Gardening is an enriching hobby that produces an emotional and practical yield, but a hectic schedule can make it difficult to nurture plants the way we'd like. Between kids, school, and work, we barely have time to give ourselves a drink, let alone our gardens. That's why self-watering planters are so helpful. Whether you've got a long business trip or can't remember to water your produce regularly, self-watering planters will keep your garden hydrated. You could buy one, but why not make your own, upcycled from household materials?
All DIY self-watering planters have essentially the same components: a vessel to transmit the water to the soil, an interior vessel for holding the soil and plant, and a means for wicking the water into the soil. The primary variations consist of how you'd like to hold your plants and by what means you'll be giving them a drink. The simplest (and cheapest) way to construct your own self-watering planter is with a plastic cup and string. The plastic cup will hold the water and the string will convey water to the soil. You'll be hard-pressed to find something simpler.
Wicking planters are common due to their simplicity, as the only thing absorbing the water is a bottom layer of soil itself. Lined with landscaping fabric or an old cloth, a tray of soil is lowered into a cut–out opening to make contact with the water reservoir, and the soil does the work by carrying water up to the plant as it moistens. Just watch your water level to make sure it's contacting the soil, and nature does the rest.
This arrangement varies slightly from the average self-watering planter in that there's no external water vessel surrounding the potting soil. Instead, a pipe is buried into the soil and held in place by drainage tubing, and the water inside the pipe will gradually seep out into the surrounding soil. A bit inside out from the normal configuration, but it gives your plants a drink just as well.
When your air conditioner is running, the warm air it removes cools and turns to water that drains away from the unit. Why not be sustainable and put that water to use? Capture it with some PVC pipe attached to your AC's drain line, and drill holes for the water to drip onto your plants underneath. Just keep your garden close enough to minimize the required pipe length, and you'll be helping to water your garden every time the AC is running on those hot summer days.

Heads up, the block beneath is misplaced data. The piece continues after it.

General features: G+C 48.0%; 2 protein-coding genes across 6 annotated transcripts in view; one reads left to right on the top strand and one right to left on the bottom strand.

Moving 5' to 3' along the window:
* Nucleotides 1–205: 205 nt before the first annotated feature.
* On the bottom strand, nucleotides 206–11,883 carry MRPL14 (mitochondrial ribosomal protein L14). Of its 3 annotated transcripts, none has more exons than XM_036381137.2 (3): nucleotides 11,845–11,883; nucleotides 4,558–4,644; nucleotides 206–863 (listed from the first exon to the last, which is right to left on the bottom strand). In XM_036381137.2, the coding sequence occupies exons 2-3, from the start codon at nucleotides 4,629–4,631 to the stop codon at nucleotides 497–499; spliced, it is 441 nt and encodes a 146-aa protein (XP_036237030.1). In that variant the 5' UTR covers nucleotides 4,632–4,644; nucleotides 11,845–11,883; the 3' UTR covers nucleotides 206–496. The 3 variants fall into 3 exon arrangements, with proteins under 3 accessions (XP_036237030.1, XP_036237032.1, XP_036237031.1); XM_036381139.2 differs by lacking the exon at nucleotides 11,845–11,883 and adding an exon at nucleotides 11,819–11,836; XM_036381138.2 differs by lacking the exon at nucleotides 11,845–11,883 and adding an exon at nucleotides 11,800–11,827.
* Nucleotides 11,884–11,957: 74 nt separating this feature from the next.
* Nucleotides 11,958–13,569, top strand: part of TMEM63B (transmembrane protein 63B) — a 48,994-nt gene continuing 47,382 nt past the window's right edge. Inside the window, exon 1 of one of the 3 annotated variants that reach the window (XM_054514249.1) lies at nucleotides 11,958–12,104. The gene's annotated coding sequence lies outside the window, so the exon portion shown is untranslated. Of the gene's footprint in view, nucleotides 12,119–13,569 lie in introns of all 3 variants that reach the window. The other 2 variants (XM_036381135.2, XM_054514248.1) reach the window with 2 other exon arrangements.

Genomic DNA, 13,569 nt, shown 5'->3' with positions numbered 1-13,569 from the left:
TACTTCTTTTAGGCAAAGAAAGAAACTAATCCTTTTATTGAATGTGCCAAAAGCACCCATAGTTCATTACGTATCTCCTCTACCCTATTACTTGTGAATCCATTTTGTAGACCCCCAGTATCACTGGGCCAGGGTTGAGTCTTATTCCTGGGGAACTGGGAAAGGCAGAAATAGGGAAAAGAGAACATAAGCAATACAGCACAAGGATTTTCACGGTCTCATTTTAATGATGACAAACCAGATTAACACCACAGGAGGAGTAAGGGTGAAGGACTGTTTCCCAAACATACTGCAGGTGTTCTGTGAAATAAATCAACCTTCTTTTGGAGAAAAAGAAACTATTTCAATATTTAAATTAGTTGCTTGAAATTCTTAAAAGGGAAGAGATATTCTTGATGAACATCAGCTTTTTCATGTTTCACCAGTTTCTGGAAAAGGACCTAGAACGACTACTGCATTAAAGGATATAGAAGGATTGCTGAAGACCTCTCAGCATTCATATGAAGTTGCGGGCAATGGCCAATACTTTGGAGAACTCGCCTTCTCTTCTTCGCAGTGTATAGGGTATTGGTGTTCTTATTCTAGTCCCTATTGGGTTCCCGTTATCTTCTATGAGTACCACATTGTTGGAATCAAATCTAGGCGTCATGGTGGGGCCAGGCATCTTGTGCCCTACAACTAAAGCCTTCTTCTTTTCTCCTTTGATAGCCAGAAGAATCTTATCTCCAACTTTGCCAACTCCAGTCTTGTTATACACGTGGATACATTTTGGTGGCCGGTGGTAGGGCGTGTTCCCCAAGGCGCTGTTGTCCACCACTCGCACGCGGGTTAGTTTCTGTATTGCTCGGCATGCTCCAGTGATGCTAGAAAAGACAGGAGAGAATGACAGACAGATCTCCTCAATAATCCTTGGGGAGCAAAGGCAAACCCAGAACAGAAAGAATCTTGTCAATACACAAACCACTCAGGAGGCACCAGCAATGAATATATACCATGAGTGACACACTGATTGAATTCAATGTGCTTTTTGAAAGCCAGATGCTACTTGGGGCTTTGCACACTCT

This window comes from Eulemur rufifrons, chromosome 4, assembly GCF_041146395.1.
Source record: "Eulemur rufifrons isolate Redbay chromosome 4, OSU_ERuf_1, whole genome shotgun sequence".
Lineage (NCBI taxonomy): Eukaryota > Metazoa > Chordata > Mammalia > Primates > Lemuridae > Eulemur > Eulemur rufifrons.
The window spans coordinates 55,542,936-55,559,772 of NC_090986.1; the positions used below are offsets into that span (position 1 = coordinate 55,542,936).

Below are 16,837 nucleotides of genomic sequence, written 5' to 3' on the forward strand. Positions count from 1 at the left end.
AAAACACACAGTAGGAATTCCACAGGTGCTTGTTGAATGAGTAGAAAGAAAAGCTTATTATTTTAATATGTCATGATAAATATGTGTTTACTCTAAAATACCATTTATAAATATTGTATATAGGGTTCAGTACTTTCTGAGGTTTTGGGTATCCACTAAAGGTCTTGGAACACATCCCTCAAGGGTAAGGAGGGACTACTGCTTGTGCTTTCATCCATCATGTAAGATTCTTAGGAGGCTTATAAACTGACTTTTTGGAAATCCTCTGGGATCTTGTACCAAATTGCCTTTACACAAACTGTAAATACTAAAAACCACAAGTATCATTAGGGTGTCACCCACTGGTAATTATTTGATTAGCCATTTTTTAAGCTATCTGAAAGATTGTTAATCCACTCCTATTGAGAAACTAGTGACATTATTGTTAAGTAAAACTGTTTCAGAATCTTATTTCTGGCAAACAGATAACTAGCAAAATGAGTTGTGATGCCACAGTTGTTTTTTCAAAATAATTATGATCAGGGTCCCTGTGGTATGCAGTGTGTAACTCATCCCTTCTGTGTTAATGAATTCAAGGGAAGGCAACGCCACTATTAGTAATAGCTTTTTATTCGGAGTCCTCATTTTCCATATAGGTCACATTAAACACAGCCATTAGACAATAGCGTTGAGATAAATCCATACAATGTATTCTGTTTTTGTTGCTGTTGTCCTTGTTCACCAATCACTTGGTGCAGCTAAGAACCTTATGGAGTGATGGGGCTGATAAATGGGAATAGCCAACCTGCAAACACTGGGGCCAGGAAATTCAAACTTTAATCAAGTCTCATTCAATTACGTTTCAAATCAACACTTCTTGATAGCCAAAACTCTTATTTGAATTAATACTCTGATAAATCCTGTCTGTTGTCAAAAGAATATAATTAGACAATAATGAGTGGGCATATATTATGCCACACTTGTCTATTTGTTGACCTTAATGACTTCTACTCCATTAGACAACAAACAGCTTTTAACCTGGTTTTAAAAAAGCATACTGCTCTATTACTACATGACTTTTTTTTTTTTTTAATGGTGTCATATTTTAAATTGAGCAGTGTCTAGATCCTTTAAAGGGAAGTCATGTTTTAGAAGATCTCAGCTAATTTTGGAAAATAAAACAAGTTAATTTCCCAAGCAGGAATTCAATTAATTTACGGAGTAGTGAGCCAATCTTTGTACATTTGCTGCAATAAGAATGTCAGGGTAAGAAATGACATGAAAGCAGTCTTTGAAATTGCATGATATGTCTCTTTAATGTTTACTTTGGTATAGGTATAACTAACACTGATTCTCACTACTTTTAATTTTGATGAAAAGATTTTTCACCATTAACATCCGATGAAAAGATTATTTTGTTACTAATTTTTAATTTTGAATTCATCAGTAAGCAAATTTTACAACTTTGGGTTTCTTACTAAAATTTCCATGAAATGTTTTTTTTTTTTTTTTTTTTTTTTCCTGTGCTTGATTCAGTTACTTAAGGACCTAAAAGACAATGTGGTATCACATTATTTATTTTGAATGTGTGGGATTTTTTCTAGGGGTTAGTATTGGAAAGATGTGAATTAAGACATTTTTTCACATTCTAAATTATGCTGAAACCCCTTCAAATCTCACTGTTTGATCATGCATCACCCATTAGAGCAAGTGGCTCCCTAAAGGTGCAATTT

Slightly more upscale than the cup and string method, your glass bottles can be reused to give your garden a drink, too. You'll need a bottle cutter for this method, but sever the neck and insert it into the soil, and you'll have kept those bottles from going to a landfill while growing your produce at the same time — and it makes for another lovely decoration.
Most people think of smaller applications for their self-watering planters, like herb gardens or flower pots, but there's no reason you can't go bigger. Chances are you have some 5-gallon buckets lying around the house, and these can be perfect for growing multiple plants all in one pot. Line them up on your deck or balcony, and you'll find yourself with a much larger garden than you'd expect, even if you have little green space to spare.
If you're like many gardeners, tomatoes or cucumbers have been a part of your garden for a long time. These veggies require some support as they grow, so cages are often used to keep them straight. Self–watering planters can accommodate these too by simply incorporating your cage into the vessel to keep your plants upright.
We've all seen inverted planters in stores and marveled a bit at a plant growing upside down, and it turns out self-watering planters can work for these too. Just invert the watering tool as you have the rest of the planter and insert it into the now-top of the vessel holding the soil. After that, the same principles apply as if they were upright.
These self-watering planters are probably the most elegant of the DIY variety, as they add a rustic feel that compliments your produce. If you have some spare 2x4s or railroad ties (which could also make for the perfect raised-bed garden), fashion these together into a homemade box, and you have a wonderful gift idea. If that's too intensive, a leftover crate works just as well.
Styrofoam takes thousands of years to decompose, so if it's going to be around anyway, you might as well upcycle it. The large, durable crates make for a solid exterior for your self-watering planter, and if you ask the right store or restaurant, they may well give you their empty ones for free.